heaving concrete tree root

I have a tree root heaving under my walk up patio sidewalk , can i
cut this where it starts and get rid of this problem ? any suggestions


Many trees can survive a single root cutting with minor shock. A lot of times you need to consider what it might do to the looks of the tree. I cut a root on a real nice blue spruce. A quarter of the tree needles died and it looked like a skeleton on that side for quite a while. It took almost 3 years for the tree to recover.

Cutting tree roots can lead to serious problems. While the tree may or may not recover from having a major root cut, that may not be your biggest problem.

You need to take into consideration how big the tree is and where it is located. That root, while it may not seem like a major item, could add a fair amount of stability to the tree. I have seen lots of times where owners and a lot of cities will cut roots to stop a similar problem, only to have the tree fall in the next big windstorm.

If you really are serious about saving the tree and your sidewalk, call in an arborist. There may even be a best time of year to cut the root.

Good luck.

hey thanks alot ,makes alot of sense

Hey, Rafael.

Do you know what kind of tree it is? If I knew where you were, I could probably guess.

I have a Bachelor of Science in Forest Management from Texas A&M University, December 1978. Landscaping in urban environments is an avocation of mine.

There usually are two reasons why tree roots crawl across the surface like that: (1) the tree naturally suckers, meaning that it shoots up new trees from its roots, or (2) someone’s been watering 5 minutes a day for a gazillion bazillion years.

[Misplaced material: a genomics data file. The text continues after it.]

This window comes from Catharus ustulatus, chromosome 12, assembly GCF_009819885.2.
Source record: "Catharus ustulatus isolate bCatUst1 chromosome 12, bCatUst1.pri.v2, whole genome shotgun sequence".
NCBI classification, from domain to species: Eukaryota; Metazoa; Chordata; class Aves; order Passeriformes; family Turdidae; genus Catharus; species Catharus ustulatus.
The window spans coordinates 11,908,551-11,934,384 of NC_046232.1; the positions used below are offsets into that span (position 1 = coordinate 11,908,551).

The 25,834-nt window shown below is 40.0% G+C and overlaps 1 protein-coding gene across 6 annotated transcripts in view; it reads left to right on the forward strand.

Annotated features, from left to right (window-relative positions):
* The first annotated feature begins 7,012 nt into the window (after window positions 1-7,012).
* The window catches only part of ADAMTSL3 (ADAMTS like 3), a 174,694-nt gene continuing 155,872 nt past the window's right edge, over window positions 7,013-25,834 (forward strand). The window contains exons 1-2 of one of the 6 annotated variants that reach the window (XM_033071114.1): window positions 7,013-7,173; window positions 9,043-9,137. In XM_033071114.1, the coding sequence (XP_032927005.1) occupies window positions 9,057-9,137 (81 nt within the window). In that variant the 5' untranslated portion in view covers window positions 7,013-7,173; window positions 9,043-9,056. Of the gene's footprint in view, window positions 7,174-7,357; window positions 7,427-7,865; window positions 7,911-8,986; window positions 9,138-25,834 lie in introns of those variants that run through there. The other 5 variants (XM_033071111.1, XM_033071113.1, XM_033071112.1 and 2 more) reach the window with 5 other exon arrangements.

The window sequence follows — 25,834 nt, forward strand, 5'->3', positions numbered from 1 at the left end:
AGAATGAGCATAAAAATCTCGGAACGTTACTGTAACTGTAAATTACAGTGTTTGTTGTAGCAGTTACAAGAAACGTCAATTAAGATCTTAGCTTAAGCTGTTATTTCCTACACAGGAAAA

Except in special cases (golf courses, etc.), one should water infrequently but for a long time so that the water drains deeply, causing the tree roots to grow downwards searching for, and following, that water.

The picture looks like a sweetgum root, Liquidamber styraciflua. Sweetgum grow everywhere and is one of the species that suckers from its roots. If it is a sweetgum, they are almost indestructible, so it’s usually possible to cut their surface roots. If you’ve got more pictures of the area under the tree, as well as the tree itself, and what city/state you’re in, I can help you more.

Depending on the type of tree, its age, and other factors, if you cut tree roots, it is best to cut a small section at a time. For large surface roots, start as far from the tree as posible and cut out a one-foot section. That will cause the tree to go into shock. Wait at least a week before doing any other cutting. What you’re trying to do is gauge the extent of shock to the tree. Sweetgum rarely go into much shock, but it will depend on the time of year, as well as other factors sometimes. If there isn’t much shock, meaning few or no dead limbs, then one can continue cutting the tree root.

Generally tree limbs/branches for deciduous trees should be cut in the late fall/winter or early spring (depending on your location) before the sap in the roots has reached the branches and new growth has started. Generally, tree roots for deciduous trees should be cut in the early summer to early fall when the sap is still in the limbs/branches. The more sap you can leave in the tree, the less shock it will have. Also, depending on the species, watering and fertilizing can help a tree go through the shock of losing limbs, branches, or roots. However, with cut roots, don’t apply fertilizer too close to the cut since it can burn both the old root where it was cut, possibly causing more shock to the tree, and can burn any new roots that the tree might be sending out to take up food and water to replace that from the cut root. If you fertilize, use one-fourth to one-half the normal dosage.